The King's Bishop had the most depth of any of the stakes fields on the Travers program, yet Gygistar won easily by three lengths over Boston Common in 1:22.85 on the sloppy track. Thunder Days was another nine lengths back in third.

Labamta Babe, making his first start since winning the Santa Catalina (gr. II) on Jan. 19, never got involved in the race and finished last in the field of eight.

As he did in the Amsterdam (gr. II) on Aug. 3, Boston Common led the way through a quarter in :22.26 and a half in :44.91. Velazquez allowed Gygistar to settle in to a stalking position, while running third, about 1 1/2 lengths off the pace.

Again, Hennig was somewhat surprised by the scenario that unfolded. "I thought there was going to be more horses up close early and he might be a little further back," he said. "But I was pleased to see him so close early because I felt confident he was handling the mud."

Gygistar surged to the lead in a three-wide move on the turn and gradually wore down Boston Common in the stretch.

"I was a little bit concerned about the track and he handled it perfectly," Velazquez said. "He was pushing all the way around on the backside, so it made it easy for me. As soon as he came out of the gate he was tough. He was on the bridle all the way around, so he always was comfortable. There was never a doubt."

The only real question was where Hennig was going to run Gygistar at Saratoga. After Gygistar stretched out successfully to win the 1 1/16-mile Dwyer (gr. II) on July 7, trying the Jim Dandy (gr. II) and the Travers became a possibility. However, after the Dwyer, Gygistar got sick and missed nearly two weeks of training, making it nearly impossible for Hennig to have him ready for the Aug. 4 Jim Dandy.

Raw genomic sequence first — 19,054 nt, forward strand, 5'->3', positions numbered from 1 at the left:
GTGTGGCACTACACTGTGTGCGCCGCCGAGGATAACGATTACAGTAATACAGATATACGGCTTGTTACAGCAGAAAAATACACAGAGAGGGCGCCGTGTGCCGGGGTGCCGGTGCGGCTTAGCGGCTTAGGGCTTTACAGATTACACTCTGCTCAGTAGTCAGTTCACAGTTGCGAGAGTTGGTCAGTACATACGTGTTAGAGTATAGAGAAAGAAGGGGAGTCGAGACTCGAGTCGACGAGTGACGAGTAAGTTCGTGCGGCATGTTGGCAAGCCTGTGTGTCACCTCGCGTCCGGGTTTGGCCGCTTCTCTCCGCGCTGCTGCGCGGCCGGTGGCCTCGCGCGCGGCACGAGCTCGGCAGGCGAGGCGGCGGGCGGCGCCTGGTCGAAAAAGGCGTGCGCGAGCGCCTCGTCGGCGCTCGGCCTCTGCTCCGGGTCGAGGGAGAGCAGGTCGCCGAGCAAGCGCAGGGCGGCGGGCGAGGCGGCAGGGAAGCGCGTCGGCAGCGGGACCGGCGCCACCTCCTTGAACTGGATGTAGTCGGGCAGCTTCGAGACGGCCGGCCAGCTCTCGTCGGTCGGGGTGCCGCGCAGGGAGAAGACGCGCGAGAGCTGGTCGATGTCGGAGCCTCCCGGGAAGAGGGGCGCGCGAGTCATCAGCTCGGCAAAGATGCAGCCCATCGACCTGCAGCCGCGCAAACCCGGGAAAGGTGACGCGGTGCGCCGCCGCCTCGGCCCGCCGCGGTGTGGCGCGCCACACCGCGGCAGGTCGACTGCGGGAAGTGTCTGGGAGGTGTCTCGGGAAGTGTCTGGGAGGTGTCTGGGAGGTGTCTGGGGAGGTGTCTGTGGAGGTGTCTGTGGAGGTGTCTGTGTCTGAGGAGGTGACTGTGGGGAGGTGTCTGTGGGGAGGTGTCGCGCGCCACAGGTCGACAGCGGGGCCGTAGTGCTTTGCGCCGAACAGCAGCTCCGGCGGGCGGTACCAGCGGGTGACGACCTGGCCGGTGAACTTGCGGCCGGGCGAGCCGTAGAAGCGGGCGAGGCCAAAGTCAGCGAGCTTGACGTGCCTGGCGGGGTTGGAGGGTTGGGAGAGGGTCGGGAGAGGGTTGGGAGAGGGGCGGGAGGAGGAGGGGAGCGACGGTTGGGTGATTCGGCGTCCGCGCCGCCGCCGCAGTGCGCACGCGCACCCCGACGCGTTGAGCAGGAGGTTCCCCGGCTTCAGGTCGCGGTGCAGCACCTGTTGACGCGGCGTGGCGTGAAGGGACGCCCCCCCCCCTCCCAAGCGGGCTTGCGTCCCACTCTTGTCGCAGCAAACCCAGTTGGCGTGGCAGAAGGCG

"We were always considering passing on the Jim Dandy and waiting on this after he won the Dwyer. It just seemed like the better spot," Hennig said. "Then when we had the illness and everything wasn't 100%. It just made our decision that much easier."

Again and Again

Last summer, Shine Again, was a 21-1 surprise in the Ballerina Handicap, beating Dream Supreme, who was three-for-three over the track, Spain, and Country Hideaway. When she tried for the repeat, she was the 3-1 third choice behind Raging Fever and Mandy's Gold, whom she had finished second to in the Honorable Miss (gr. III) on Aug. 2.

Mandy's Gold went to the lead, setting fractions of :21.91 and :44.11 over a track that had been opened up two races earlier after being sealed the morning of the race. Raging Fever sat 1 1/2 lengths off the pace and moved up to challenge Mandy's Gold near the top of the stretch. Meanwhile jockey Jean-Luc Samyn was guiding Shine Again off the rail to take her run at the dueling leaders.

Just as Raging Fever was putting away Mandy's Gold inside the eighth pole, Shine Again appeared on her outside in a nicely timed ride by Samyn.

"I was proud of the effort she put in," Hennig said of Raging Fever. "She just keeps fighting. Johnny said he felt like if he'd have let the other one go, he might not have got to her. He was kind of just stuck in the middle with two decisions to make. Either one could have been wrong because he was just caught in the middle with one nice horse in front of him and one sitting there waiting to pounce."

Continued...

(Chart, Equibase)